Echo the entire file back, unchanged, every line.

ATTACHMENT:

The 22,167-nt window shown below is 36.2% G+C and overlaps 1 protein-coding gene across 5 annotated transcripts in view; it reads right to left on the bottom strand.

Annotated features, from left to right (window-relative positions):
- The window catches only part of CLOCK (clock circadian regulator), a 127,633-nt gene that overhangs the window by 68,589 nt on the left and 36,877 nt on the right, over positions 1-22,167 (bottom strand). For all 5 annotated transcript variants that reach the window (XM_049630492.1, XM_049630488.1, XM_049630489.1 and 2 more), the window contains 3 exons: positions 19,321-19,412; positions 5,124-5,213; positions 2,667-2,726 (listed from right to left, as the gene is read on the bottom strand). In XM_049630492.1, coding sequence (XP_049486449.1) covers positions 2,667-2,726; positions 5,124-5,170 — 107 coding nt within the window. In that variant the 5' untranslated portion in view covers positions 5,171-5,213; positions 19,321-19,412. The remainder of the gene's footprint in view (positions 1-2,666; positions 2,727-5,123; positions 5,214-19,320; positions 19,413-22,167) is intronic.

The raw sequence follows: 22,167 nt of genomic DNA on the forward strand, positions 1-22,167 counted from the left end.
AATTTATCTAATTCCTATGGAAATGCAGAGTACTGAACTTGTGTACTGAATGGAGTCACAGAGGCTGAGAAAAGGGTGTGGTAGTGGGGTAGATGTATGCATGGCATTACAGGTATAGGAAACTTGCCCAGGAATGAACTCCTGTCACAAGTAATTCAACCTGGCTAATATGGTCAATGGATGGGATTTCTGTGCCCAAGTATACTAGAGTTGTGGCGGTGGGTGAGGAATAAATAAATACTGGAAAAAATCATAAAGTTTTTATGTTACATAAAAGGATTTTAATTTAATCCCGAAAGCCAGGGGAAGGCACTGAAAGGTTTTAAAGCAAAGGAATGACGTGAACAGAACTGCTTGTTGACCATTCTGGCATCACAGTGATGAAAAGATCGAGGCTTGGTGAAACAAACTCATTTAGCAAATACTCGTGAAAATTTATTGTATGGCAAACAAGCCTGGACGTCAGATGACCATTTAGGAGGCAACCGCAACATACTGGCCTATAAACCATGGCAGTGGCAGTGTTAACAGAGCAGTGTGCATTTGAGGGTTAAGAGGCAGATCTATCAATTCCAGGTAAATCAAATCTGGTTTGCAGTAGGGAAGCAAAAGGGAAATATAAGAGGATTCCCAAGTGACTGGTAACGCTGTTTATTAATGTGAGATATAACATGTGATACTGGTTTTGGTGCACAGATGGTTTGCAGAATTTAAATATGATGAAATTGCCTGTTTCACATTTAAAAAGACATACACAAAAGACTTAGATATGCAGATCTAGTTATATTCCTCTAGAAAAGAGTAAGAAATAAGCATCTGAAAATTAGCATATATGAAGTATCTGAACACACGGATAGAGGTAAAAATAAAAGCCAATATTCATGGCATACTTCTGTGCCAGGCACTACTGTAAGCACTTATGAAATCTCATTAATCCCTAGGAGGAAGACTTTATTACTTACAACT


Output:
The 22,167-nt window shown below is 36.2% G+C and overlaps 1 protein-coding gene across 5 annotated transcripts in view; it reads right to left on the bottom strand.

Annotated features, from left to right (window-relative positions):
- The window catches only part of CLOCK (clock circadian regulator), a 127,633-nt gene that overhangs the window by 68,589 nt on the left and 36,877 nt on the right, over positions 1-22,167 (bottom strand). For all 5 annotated transcript variants that reach the window (XM_049630492.1, XM_049630488.1, XM_049630489.1 and 2 more), the window contains 3 exons: positions 19,321-19,412; positions 5,124-5,213; positions 2,667-2,726 (listed from right to left, as the gene is read on the bottom strand). In XM_049630492.1, coding sequence (XP_049486449.1) covers positions 2,667-2,726; positions 5,124-5,170 — 107 coding nt within the window. In that variant the 5' untranslated portion in view covers positions 5,171-5,213; positions 19,321-19,412. The remainder of the gene's footprint in view (positions 1-2,666; positions 2,727-5,123; positions 5,214-19,320; positions 19,413-22,167) is intronic.

The raw sequence follows: 22,167 nt of genomic DNA on the forward strand, positions 1-22,167 counted from the left end.
AATTTATCTAATTCCTATGGAAATGCAGAGTACTGAACTTGTGTACTGAATGGAGTCACAGAGGCTGAGAAAAGGGTGTGGTAGTGGGGTAGATGTATGCATGGCATTACAGGTATAGGAAACTTGCCCAGGAATGAACTCCTGTCACAAGTAATTCAACCTGGCTAATATGGTCAATGGATGGGATTTCTGTGCCCAAGTATACTAGAGTTGTGGCGGTGGGTGAGGAATAAATAAATACTGGAAAAAATCATAAAGTTTTTATGTTACATAAAAGGATTTTAATTTAATCCCGAAAGCCAGGGGAAGGCACTGAAAGGTTTTAAAGCAAAGGAATGACGTGAACAGAACTGCTTGTTGACCATTCTGGCATCACAGTGATGAAAAGATCGAGGCTTGGTGAAACAAACTCATTTAGCAAATACTCGTGAAAATTTATTGTATGGCAAACAAGCCTGGACGTCAGATGACCATTTAGGAGGCAACCGCAACATACTGGCCTATAAACCATGGCAGTGGCAGTGTTAACAGAGCAGTGTGCATTTGAGGGTTAAGAGGCAGATCTATCAATTCCAGGTAAATCAAATCTGGTTTGCAGTAGGGAAGCAAAAGGGAAATATAAGAGGATTCCCAAGTGACTGGTAACGCTGTTTATTAATGTGAGATATAACATGTGATACTGGTTTTGGTGCACAGATGGTTTGCAGAATTTAAATATGATGAAATTGCCTGTTTCACATTTAAAAAGACATACACAAAAGACTTAGATATGCAGATCTAGTTATATTCCTCTAGAAAAGAGTAAGAAATAAGCATCTGAAAATTAGCATATATGAAGTATCTGAACACACGGATAGAGGTAAAAATAAAAGCCAATATTCATGGCATACTTCTGTGCCAGGCACTACTGTAAGCACTTATGAAATCTCATTAATCCCTAGGAGGAAGACTTTATTACTTACAACT